Composers have long been using musicals as a medium for social commentary. Given what we know (or think we know) of Cabaret from the memorable 1972 film—or the countless productions of the show—it was considered very provocative when it debuted in November of 1966: Here was a show that dealt with the rise of the Nazis (in a much darker way than The Sound of Music, which premiered in 1959), bisexuality, abortion, and the ugliness of human behavior. Dark topics for the time, but all set to the memorable songs by composer John Kander and lyricist Fred Ebb. With the touring production of Cabaret currently running at the Pantages Theatre in Hollywood, 89-year-old Kander took time to reveal some little known stories about the show.
He thinks the title song is regularly performed incorrectly
If you take the song without any context, it sounds like a really joyous, upbeat song. If you take it in context, it’s an awful moment in the life of the person who is singing it. She decides in the middle of it, I’ve always felt, to have an abortion. I don’t know that you can get that without the context.
The song “I Don’t Care Much” was written at a dinner party
We wrote really fast. I was at Fred’s house for dinner one night with three other people. We were talking about how fast we found ourselves writing. We got boastful, and Freddy said, “Clear the table, and we’ll write you a song between desert and coffee.” They took us up on it. We went to the piano and Fred said, “What do we write about?” I said, “I don’t know. I don’t care much.” Fred said, “Play a waltz.” I played a waltz and we wrote “I Don’t Care Much.”
During previews, they tried making “Cabaret” Sally Bowles’s first song and “I Don’t Care Much” her last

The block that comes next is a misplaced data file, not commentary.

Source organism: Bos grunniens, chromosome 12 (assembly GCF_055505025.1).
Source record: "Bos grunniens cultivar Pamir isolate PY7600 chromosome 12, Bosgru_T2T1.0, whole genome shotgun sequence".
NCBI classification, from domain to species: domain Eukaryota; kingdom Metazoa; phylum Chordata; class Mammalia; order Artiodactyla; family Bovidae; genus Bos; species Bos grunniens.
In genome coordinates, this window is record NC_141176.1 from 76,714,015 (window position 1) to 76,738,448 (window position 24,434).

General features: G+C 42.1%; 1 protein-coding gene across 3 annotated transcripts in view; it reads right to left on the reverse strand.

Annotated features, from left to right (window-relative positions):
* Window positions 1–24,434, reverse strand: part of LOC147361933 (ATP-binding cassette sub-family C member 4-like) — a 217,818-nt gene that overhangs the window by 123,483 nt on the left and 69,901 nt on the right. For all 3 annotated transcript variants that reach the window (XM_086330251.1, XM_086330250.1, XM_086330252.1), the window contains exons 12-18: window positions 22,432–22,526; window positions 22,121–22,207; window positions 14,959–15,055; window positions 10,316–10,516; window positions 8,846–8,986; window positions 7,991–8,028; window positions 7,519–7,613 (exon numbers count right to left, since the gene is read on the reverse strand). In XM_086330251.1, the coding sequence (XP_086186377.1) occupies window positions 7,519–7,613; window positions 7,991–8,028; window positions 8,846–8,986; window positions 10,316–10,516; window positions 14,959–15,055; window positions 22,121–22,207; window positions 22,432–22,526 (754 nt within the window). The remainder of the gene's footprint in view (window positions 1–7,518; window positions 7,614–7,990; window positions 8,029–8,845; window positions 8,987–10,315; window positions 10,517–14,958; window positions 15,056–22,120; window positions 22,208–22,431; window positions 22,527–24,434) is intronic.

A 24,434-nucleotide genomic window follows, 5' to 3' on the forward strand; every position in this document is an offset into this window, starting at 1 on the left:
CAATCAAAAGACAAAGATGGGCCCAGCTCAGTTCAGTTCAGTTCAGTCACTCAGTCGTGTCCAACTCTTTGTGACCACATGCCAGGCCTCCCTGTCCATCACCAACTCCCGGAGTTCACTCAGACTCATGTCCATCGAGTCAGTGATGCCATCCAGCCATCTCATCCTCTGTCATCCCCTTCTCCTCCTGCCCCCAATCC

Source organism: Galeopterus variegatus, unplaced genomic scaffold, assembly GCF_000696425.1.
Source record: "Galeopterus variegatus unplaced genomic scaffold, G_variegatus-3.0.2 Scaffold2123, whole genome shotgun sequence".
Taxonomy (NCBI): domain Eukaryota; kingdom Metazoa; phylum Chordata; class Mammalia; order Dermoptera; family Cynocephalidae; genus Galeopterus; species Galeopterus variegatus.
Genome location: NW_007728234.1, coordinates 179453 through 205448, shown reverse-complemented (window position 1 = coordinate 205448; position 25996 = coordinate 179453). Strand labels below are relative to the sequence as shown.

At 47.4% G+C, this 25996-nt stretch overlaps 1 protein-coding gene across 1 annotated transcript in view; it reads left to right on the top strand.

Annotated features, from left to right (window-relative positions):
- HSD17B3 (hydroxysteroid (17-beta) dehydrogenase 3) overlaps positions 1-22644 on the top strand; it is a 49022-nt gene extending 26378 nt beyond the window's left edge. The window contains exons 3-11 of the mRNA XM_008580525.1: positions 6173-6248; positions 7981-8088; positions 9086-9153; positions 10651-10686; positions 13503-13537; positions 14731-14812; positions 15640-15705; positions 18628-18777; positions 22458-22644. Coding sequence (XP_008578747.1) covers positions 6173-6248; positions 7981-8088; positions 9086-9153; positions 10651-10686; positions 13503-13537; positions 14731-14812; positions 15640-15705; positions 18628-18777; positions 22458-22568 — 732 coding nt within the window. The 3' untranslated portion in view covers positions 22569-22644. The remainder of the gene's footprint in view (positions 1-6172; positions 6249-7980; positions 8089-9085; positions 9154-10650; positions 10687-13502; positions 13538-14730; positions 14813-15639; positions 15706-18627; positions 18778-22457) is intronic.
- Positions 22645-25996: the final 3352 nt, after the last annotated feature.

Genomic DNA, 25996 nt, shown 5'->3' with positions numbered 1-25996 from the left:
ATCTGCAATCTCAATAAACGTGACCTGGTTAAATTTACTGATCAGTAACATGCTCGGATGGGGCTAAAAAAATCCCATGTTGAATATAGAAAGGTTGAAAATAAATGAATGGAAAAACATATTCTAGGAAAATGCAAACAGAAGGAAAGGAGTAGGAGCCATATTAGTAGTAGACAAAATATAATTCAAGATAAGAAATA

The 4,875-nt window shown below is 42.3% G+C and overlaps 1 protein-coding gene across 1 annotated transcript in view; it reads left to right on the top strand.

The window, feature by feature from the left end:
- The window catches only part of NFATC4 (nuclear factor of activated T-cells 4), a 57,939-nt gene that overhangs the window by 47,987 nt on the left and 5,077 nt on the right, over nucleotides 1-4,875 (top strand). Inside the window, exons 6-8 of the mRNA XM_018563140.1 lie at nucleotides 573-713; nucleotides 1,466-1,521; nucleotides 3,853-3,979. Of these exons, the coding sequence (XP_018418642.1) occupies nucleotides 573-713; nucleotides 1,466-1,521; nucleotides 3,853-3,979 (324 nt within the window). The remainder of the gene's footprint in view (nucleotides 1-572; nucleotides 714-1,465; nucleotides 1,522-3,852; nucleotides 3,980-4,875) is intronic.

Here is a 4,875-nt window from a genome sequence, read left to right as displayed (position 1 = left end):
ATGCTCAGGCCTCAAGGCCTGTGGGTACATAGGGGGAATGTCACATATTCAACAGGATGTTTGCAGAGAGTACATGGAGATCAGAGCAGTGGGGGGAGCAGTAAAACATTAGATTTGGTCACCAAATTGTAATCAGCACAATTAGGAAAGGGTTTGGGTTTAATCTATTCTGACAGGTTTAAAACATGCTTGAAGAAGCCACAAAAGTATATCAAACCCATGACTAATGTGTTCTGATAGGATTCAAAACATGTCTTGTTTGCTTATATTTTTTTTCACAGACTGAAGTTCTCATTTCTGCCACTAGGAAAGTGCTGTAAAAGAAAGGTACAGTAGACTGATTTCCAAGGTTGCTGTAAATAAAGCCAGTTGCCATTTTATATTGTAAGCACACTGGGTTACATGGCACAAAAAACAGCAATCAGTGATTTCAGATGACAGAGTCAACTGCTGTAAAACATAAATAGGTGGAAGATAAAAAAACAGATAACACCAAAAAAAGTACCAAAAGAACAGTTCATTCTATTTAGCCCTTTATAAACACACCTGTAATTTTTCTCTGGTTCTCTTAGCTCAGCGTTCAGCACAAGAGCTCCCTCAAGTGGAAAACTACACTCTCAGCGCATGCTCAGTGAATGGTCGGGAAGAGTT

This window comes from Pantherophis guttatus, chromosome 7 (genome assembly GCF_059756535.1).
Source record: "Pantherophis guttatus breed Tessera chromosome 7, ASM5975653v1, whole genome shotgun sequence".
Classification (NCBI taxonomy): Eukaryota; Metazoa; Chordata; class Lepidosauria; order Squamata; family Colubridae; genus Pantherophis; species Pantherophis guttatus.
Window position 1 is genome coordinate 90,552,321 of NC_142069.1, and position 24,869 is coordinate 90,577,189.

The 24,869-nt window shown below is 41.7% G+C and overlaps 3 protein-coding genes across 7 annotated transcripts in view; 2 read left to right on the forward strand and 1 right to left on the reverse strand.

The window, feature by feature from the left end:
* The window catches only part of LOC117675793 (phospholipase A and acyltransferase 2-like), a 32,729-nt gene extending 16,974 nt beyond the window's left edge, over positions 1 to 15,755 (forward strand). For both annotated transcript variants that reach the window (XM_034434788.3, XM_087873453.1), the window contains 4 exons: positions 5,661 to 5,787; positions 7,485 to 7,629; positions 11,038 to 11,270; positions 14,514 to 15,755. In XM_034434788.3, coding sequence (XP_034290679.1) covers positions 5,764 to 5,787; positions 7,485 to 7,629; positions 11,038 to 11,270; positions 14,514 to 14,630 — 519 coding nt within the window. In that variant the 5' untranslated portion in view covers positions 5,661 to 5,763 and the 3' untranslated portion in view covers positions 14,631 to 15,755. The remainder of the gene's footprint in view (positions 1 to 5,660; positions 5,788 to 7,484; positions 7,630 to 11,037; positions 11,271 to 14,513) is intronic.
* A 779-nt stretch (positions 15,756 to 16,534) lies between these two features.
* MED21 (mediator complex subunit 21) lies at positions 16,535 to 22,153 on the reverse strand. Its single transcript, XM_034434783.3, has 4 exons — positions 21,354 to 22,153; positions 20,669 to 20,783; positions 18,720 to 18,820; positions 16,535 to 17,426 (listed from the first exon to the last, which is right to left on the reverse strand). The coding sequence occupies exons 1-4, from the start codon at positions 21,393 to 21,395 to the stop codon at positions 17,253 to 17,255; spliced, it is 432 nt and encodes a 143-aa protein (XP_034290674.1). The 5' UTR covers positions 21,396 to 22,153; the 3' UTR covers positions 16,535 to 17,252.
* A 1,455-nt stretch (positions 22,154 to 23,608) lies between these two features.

Goddard Lieberson, Columbia Records President, felt very strongly [about that]. We respected him a lot. We knew it was a terrible idea. We did it one matinee, and it really died.
There are three different versions of “Cabaret”
There are three versions now which we sanction. I don’t know that there will [be one definitive version]. I’m fond of all three. When “Meeskite” was taken out, I think we focused a little more clearly on exactly what was happening in Berlin. German Jews, some of my own family as a matter of fact, considered themselves much more German than Jewish, so it was a little dishonest.
His first reaction to the film wasn’t positive
It was so enormously different than the piece we had written. It took us time to get used to it. The first time Freddy and I saw it, we were kind of bewildered by it. The second time I thought it was just extraordinary.
You’d be surprised how people respond to songs in the show
A few years after Cabaret opened and ‘Tomorrow Belongs to Me” became kind of well-known, I got a note from a Jewish boy’s camp asking if they could use it for their camp song. I had to write back to explain what the song was. [Editor’s note: The song is written from the perspective of Nazi sympathizers.]
He would love for Cabaret to feel dated, but fears it never will
I think, unfortunately, as long as people act out of hatred, Cabaret will always be pertinent. Wouldn’t it be great if you went to see Cabaret and said, “I don’t get it, the world isn’t like this.” But the world is like this. I think it’s sort of ironic. Its popularity is an indictment of the world we live in.